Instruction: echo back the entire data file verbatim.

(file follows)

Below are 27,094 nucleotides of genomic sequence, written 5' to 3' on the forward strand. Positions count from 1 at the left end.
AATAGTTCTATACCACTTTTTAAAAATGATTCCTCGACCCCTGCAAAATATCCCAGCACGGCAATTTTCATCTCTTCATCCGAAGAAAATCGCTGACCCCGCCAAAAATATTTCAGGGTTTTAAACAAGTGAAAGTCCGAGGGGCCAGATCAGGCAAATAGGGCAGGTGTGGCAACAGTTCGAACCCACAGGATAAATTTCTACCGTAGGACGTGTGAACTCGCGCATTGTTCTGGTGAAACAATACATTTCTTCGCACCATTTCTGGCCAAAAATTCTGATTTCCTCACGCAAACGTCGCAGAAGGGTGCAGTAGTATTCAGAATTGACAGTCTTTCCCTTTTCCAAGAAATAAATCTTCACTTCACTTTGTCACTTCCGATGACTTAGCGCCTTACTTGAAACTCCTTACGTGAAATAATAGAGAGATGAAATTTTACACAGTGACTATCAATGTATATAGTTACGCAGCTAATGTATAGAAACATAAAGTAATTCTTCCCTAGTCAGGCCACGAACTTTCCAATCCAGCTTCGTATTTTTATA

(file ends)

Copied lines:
Below are 27,094 nucleotides of genomic sequence, written 5' to 3' on the forward strand. Positions count from 1 at the left end.
AATAGTTCTATACCACTTTTTAAAAATGATTCCTCGACCCCTGCAAAATATCCCAGCACGGCAATTTTCATCTCTTCATCCGAAGAAAATCGCTGACCCCGCCAAAAATATTTCAGGGTTTTAAACAAGTGAAAGTCCGAGGGGCCAGATCAGGCAAATAGGGCAGGTGTGGCAACAGTTCGAACCCACAGGATAAATTTCTACCGTAGGACGTGTGAACTCGCGCATTGTTCTGGTGAAACAATACATTTCTTCGCACCATTTCTGGCCAAAAATTCTGATTTCCTCACGCAAACGTCGCAGAAGGGTGCAGTAGTATTCAGAATTGACAGTCTTTCCCTTTTCCAAGAAATAAATCTTCACTTCACTTTGTCACTTCCGATGACTTAGCGCCTTACTTGAAACTCCTTACGTGAAATAATAGAGAGATGAAATTTTACACAGTGACTATCAATGTATATAGTTACGCAGCTAATGTATAGAAACATAAAGTAATTCTTCCCTAGTCAGGCCACGAACTTTCCAATCCAGCTTCGTATTTTTATA